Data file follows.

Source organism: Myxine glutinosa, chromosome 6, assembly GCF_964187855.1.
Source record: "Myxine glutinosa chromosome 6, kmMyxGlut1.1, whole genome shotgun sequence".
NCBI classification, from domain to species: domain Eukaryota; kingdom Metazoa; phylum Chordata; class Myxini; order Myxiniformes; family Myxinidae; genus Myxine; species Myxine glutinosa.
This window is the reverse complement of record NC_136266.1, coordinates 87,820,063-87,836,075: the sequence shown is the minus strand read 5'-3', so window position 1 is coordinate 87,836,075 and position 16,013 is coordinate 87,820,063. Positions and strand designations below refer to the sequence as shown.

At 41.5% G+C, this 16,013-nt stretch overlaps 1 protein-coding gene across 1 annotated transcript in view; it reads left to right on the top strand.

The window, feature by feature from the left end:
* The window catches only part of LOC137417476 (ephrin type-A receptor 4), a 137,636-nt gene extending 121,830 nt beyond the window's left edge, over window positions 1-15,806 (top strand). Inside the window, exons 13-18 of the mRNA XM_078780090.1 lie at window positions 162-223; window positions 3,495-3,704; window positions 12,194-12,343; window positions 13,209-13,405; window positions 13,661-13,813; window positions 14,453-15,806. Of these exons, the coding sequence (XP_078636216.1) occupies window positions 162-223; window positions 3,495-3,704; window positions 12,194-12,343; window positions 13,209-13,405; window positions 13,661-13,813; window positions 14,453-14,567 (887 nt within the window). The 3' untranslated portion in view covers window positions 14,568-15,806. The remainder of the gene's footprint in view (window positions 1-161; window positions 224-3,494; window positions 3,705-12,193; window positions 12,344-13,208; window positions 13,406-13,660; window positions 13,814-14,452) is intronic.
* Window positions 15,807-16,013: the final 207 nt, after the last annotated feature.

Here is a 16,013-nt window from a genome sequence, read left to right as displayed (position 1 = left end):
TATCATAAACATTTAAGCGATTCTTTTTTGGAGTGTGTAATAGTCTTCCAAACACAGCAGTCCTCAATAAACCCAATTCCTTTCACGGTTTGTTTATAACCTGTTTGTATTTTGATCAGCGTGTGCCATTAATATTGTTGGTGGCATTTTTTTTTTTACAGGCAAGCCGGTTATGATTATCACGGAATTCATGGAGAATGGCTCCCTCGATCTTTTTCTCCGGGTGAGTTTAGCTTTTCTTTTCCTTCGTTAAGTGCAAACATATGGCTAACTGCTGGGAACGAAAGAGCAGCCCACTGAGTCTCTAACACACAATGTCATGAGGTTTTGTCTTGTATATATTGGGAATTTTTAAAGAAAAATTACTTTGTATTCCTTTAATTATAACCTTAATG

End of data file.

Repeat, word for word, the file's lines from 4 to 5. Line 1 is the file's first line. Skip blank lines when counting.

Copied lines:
This window is the reverse complement of record NC_136266.1, coordinates 87,820,063-87,836,075: the sequence shown is the minus strand read 5'-3', so window position 1 is coordinate 87,836,075 and position 16,013 is coordinate 87,820,063. Positions and strand designations below refer to the sequence as shown.

At 41.5% G+C, this 16,013-nt stretch overlaps 1 protein-coding gene across 1 annotated transcript in view; it reads left to right on the top strand.